RIO DE JANEIRO (Reuters) - Ricardo Teixeira has dominated Brazilian soccer for so long that, like many of the best players, he is known by just one name.
They call him the “cartola,” literally the “top hat,” a title given to football bosses that instills respect and fear in equal measure and can carry more than a hint of shadiness.
Teixeira’s critics hope the hat may finally be slipping from the head of the man who has been chief of Brazil’s football confederation for 22 years and leads the local organizing committee for the 2014 World Cup despite a slew of corruption allegations against him.
A federal police investigation launched this month threatens to shed new light on reports that Teixeira, a member of world soccer body FIFA’s ruling executive committee, took millions of dollars in bribes from a sports marketing firm.
That comes as he also faces chilly political winds from Brazil’s presidential palace and growing concern over the country’s lagging, over-budget preparations for the World Cup.
Teixeira’s critics say his role as the face of the 2014 tournament, with influence over where public funds are spent, risks becoming a major embarrassment for Brazil at an event meant to showcase its rise to developed-world status.
“Football is for the people and the people are paying for his individual actions,” Romario, the legendary former striker who played a starring role in Brazil’s 1994 World Cup title, told Reuters in an interview.
“If he responds to the questions that millions of Brazilians want to ask, it will be good for the World Cup and things could start to move forward,” added Romario, now a federal congressman who has unsuccessfully called on Teixeira to testify before Congress.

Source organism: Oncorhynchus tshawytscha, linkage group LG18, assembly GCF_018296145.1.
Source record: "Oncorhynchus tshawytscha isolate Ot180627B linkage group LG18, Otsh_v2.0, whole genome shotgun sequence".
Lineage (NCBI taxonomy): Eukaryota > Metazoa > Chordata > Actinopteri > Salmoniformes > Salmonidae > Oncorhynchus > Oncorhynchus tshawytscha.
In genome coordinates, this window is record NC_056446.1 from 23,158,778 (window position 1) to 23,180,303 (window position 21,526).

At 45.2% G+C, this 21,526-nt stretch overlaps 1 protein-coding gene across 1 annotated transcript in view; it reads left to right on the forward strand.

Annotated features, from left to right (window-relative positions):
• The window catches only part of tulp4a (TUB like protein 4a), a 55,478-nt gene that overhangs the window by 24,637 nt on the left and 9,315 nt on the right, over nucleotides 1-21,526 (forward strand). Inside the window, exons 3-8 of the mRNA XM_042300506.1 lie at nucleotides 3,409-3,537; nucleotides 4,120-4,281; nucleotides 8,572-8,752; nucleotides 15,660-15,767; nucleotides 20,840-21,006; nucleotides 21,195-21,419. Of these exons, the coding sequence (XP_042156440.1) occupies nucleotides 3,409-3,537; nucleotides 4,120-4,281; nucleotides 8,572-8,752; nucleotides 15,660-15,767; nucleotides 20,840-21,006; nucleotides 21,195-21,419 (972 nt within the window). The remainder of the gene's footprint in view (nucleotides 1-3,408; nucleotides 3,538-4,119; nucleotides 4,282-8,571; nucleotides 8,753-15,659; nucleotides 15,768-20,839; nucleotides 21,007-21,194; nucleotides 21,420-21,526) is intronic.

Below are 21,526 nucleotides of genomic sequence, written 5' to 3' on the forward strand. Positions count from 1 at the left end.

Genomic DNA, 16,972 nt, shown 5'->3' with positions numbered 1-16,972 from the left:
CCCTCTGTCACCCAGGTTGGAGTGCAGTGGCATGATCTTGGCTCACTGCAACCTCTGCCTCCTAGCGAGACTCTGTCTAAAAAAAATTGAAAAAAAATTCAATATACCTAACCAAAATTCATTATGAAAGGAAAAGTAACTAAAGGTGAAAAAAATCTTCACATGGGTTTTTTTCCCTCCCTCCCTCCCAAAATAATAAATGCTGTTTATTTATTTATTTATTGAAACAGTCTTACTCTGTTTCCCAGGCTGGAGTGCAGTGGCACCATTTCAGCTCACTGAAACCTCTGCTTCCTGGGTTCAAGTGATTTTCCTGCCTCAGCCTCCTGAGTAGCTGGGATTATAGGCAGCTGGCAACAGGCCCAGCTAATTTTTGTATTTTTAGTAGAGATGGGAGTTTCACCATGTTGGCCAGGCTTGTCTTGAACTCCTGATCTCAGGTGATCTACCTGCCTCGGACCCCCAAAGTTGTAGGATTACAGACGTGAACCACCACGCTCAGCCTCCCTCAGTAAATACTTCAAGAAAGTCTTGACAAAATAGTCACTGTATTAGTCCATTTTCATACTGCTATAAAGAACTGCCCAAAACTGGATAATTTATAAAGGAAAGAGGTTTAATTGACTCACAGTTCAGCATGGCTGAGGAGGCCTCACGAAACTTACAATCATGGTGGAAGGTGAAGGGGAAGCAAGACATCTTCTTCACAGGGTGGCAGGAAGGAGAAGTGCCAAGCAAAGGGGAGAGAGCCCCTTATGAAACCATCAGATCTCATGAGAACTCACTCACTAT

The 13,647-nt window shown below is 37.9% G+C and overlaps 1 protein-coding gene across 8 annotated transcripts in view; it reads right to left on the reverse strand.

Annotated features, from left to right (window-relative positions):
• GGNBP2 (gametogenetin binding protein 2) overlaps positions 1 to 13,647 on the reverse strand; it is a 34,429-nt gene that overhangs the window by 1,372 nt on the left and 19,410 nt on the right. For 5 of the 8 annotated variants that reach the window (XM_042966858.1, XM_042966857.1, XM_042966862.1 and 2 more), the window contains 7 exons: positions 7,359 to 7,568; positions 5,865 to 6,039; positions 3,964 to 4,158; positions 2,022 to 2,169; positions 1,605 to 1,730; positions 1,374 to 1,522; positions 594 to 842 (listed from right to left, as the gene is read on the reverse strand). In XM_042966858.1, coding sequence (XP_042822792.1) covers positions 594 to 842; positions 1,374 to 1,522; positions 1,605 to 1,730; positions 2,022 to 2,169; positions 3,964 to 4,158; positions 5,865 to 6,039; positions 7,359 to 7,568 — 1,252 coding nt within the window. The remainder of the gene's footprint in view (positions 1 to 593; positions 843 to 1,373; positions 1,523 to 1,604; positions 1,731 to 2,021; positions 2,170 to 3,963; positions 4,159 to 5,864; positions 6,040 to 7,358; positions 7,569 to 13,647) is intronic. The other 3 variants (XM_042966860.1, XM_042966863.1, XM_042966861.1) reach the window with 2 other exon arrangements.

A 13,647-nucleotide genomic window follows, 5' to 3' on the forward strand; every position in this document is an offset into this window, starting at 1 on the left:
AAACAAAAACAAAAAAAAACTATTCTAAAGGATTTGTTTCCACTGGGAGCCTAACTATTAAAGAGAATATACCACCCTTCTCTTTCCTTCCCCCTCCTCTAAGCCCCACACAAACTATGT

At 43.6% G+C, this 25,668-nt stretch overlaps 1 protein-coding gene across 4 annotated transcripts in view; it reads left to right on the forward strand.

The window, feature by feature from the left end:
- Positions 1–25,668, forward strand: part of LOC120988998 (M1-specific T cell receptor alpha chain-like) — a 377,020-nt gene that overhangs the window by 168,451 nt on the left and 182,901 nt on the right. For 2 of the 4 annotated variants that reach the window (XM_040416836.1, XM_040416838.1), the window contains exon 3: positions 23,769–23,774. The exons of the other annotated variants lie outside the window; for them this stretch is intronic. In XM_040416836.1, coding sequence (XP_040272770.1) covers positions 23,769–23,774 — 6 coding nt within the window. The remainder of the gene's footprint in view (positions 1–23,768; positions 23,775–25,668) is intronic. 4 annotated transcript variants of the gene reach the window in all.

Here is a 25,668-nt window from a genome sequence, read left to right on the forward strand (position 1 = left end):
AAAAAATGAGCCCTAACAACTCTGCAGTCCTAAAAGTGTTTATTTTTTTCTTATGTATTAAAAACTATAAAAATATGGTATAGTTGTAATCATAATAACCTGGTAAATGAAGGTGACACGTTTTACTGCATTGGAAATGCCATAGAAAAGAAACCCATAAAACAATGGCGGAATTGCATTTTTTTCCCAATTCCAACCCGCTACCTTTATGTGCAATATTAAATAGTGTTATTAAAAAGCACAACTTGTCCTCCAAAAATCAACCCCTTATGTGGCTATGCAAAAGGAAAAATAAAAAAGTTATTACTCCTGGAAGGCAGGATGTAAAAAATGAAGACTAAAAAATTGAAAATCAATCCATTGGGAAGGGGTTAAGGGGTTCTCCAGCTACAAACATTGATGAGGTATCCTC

Police are investigating allegations that Teixeira, 64, laundered money from bribes he is suspected of receiving in the 1990s along with two other high-ranking FIFA officials.
That follows separate allegations this year, also being investigated by police, that he oversaw a scheme to divert public funds from a 2008 Brazil friendly match.
Teixeira denies the allegations against him and has blamed the British media — the BBC first reported he took bribes — of sour grapes after England lost its bid to host the 2018 World Cup. The Brazilian Football Confederation, known as the CBF, declined requests to comment for this article.
Until this year, Teixeira could count on his warm ties with Luiz Inacio Lula da Silva, Brazil’s jovial, football-loving former president. But Lula’s successor, Dilma Rousseff, has made little secret of her disapproval of the cartola.
She was reportedly horrified when Teixeira did not invite Brazil soccer great Pele, a global sporting icon, to the preliminary World Cup draw in Rio de Janeiro in July. In what amounted to a public humiliation for Teixeira, she hurriedly appointed Pele as Brazil’s honorary World Cup ambassador.
The first woman to lead Brazil has taken a tough stance against unethical behavior by her ministers, five of whom have been forced to resign this year. The latest cabinet member in the spotlight is Sports Minister Orlando Silva, who denies accusations that he skimmed money from sports programs and took delivery of wads of cash in the ministry’s garage.
A rapidly expanding middle class in Brazil has become less tolerant of the corruption and nepotism that have for long plagued politics and the sport Brazilians refer to as the “beautiful game.” That has helped fuel match-day protests this year where thousands of fans of different teams have found common ground under the slogan “Ricardo Teixeira out!”